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From Formula for Murder
Chapter Three Continued…
Shortly after 8:00 A.M. Mom called in a panic. Thankfully I was in
the shower so Jim had to deal with her near hysterics. She was
coming right over Jim informed me as I toweled off and stared into
“Okay, good. She can obsess over Laurie with me,” I said.
Jim snorted. “Laurie’s fine. You’re the one that needs to get looked
at. Please make an appointment.”
The doorbell sounded, interrupting our conversation. “That was
fast,” I said.
Jim left me to select some clothes and went to answer the door.
Paula’s voice drifted down the hallway.
I threw on a pair of jeans and a sweater and rushed to the living
room. My best friend, Paula, now eight months pregnant, was
cradling Laurie above her massive belly. She studied Laurie’s face. “I
got your message,” she said. “Pupils look fine. She looks alert and
happy. Has she vomited?”
“I don’t know. She spits up a lot. How can you tell?”
Paula’s two-year-old son, Danny, clung to her leg and pulled on
her maternity top. “It’s kinda hard. But you can usually tell by the
volume. Is she keeping anything down?”
“Yes. It must be just spit-up.” I knelt down and extended my arms.
He rushed to me and wrapped his arms around my neck, sort of
hanging from it. “Ouch! Oh, honey, wait.” I disentangled myself
Concern showed on Jim’s face.
Paula looked at me, her brow creasing. “Are you hurt?”
“No. No. I’m totally fine. He caught me off guard is all.”
The doorbell sounded again.
I moved toward it and pulled it open. Mom flung her arms around
me and crushed me against her. “I’m so glad you’re alive!”
I silently winced. My neck did hurt but no reason to cause a fuss.
Mom released me and rushed to pluck Laurie out of Paula’s arms.
“My love!” she said to Laurie, who cooed up at her. Then Mom
instructed Paula “to have a seat before she went into labor.”
“I wish standing caused labor,” Paula said.
I rubbed my neck. Paula squinted at me. “I’m scared about brain
damage,” I confessed to her.
“Why are you scared?” She smiled. “You’ve lived your whole life
I poked her arm. “Come on, idiot, not me.”
Paula made a face. “Laurie? No way. She was in a five-point
I nodded and chewed my lip. “But what if her little brain was
Paula laughed. “She’s not an egg. Babies are very resilient. She’s
fine. No brain damage. I promise.” Paula wrapped her fingers around
my arm. “You’re the one whose gonna be hurting.”
“I don’t care about me,” I said.
Jim put a hand on my shoulder. “We do, though. Make an
Paula agreed, then sat on my couch and put her swollen feet on the
coffee table. Danny tried to climb into the little room left on her lap.
Jim plucked Danny off her. “Come with me, buddy. Let’s make you
a chocolate milkshake.”
“Oh! I’ll take one of those,” Paula called after Jim as they headed to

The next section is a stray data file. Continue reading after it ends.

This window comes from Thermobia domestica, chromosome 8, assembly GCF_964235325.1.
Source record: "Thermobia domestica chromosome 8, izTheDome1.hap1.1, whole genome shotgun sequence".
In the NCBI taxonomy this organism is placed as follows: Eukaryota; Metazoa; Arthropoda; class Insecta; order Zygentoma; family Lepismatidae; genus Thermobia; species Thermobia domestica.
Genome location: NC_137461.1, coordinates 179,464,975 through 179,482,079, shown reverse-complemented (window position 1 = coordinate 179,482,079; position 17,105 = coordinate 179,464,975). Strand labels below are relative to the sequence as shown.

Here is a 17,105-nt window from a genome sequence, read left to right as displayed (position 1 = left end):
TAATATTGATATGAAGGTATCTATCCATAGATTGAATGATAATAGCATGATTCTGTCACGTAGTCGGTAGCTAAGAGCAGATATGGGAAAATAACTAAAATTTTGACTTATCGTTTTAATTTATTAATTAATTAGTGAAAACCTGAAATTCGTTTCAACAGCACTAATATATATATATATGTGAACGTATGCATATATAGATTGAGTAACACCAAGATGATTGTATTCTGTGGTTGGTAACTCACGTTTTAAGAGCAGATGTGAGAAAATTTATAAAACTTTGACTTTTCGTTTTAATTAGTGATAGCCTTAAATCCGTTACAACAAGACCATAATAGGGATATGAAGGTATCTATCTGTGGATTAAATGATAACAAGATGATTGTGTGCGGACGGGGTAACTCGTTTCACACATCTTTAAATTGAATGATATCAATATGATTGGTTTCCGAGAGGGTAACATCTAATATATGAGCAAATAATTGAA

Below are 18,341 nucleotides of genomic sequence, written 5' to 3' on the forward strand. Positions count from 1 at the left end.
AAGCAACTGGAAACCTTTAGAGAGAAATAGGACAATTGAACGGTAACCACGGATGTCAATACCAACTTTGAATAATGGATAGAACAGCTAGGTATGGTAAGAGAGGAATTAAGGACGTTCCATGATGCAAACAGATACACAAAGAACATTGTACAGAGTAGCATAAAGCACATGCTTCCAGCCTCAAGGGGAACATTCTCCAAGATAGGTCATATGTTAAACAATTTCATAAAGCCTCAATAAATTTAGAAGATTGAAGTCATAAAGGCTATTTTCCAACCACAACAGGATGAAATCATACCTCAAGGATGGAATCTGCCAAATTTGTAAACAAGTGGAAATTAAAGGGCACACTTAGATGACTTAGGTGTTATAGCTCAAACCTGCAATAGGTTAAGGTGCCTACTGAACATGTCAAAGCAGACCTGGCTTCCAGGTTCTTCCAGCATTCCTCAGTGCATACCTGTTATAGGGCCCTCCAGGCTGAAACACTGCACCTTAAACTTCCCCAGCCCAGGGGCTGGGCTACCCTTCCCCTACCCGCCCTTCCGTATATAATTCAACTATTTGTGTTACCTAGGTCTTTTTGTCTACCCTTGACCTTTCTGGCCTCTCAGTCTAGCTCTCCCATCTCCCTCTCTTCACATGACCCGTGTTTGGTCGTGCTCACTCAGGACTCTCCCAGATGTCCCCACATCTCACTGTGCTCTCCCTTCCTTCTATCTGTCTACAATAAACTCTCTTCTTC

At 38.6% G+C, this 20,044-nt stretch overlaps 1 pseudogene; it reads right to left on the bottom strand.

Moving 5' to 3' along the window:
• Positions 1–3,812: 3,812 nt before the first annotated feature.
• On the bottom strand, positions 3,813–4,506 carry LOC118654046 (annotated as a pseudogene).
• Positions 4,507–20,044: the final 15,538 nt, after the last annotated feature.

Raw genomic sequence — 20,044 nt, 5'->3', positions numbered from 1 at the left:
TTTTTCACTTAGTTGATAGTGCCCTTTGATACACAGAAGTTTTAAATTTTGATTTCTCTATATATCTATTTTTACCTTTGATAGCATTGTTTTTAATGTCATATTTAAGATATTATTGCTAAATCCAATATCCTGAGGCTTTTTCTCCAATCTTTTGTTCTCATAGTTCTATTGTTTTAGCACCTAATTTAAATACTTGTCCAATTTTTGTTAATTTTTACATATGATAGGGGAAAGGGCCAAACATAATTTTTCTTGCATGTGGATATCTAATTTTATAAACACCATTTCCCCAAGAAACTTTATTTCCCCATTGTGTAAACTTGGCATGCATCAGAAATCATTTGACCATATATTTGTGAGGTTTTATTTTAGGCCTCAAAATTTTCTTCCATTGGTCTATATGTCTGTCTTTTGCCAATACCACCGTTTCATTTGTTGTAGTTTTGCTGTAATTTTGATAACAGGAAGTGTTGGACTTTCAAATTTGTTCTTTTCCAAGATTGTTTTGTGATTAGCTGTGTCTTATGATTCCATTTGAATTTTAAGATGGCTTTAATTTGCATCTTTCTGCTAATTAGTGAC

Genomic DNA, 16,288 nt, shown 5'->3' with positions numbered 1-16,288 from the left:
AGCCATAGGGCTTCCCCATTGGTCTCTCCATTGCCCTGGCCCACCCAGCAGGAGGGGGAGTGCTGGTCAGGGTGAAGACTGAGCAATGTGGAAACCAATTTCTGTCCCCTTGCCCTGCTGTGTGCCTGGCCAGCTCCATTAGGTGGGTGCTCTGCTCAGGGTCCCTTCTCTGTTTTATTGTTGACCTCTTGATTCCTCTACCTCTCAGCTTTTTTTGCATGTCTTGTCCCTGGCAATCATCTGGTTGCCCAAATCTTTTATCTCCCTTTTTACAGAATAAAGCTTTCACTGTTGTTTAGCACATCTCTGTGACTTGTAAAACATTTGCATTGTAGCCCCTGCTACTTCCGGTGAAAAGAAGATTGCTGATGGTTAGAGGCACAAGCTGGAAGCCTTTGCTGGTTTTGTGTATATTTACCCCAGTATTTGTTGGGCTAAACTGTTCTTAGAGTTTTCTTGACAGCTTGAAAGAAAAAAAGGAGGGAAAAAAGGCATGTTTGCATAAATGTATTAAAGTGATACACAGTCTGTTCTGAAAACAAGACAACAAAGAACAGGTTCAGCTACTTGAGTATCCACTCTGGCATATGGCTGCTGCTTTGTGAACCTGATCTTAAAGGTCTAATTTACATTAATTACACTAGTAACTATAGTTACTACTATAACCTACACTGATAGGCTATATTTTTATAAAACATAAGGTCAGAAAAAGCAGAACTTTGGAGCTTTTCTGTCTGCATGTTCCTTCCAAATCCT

Mom was doing an elaborate baby-calming dance for Laurie, who
was giggling up at her. “Where’s your Christmas tree?” Mom asked.
“At the Christmas tree lot,” I answered, taking a seat on the couch
next to Paula.
I put my head on Paula’s shoulder and whispered in a voice that
threatened to crack, “I’m a terrible mother.”
“I know, you don’t have your Christmas cards out yet,” Paula whis‐
pered back to me.
We watched Mom making faces at Laurie.
A tear slipped down my cheek without me even realizing it. It
touched my lip and I tasted the salt. “If I was a good mom I would
have never let myself get rear-ended with Laurie in the car.”
After a little prodding from Paula, Jim decided to take Danny to
the Christmas tree lot to pick out a Christmas tree for us. While they
were gone Paula hacked into my computer and printed out labels for
my Christmas cards. It took her about three minutes and saved me
several hours of frustration.
Mom helped out by executing a string of calls to my insurance
company, trying to get through to a live person. She finally gave up
when the garage called to notify me that my Chevy had been deemed
a total loss. The mechanic said I should be hearing from an adjuster
Jim and Danny returned with the best Charlie Brown Christmas
tree they could find. We spent the rest of the afternoon stringing
popcorn, decorating the tree, and listening to Mom singing carols
Several days passed and I still hadn’t heard from our insurance
company. I’d made an appointment with our regular pediatrician, Dr.
Clement, who concurred with the emergency room pediatrician and
Paula. Laurie seemed completely unharmed by the incident. I, on the
other hand, seemed to get progressively stiffer. Which Dr. Clement
suggested was absolutely normal.
I snuggled next to Jim on the couch and tried to put the accident
out of my mind. The day had been busy. Besides the appointment I
was doing background work for Galigani, which although a bit mind‐
less was helping me learn the general ins and outs of the investigation
Since giving birth to Laurie, I’d managed to be involved in several
murder investigations and basically had decided to launch a private
investigation business. But since I didn’t have a PI license, Albert Gali‐
gani, an ex-cop and now successful private investigator, had more or
less agreed, depending on his mood, to mentor me. He’d given me
what he called “homework” to improve my skills, but the homework
felt more like “penance.” My eyes were tired from staring at the
computer screen but every time I closed them I still saw typed text
floating and scrolling.
I must have dozed off because Jim shook me awake. “Look at this,
I pried an eye open and immediately looked for Laurie.
Jim indicated the television. “It’s Nancy Pickett. She was found
“What?” I sat to attention and stared at the TV.
“We are saddened to report that our colleague, Nancy Pickett, was
found dead yesterday afternoon. Nancy had been with our station five
years, reporting the best stories in the Bay Area.” The anchor’s eyes
filled with tears. “Again, Nancy Pickett, dead at the age of thirty-five.”
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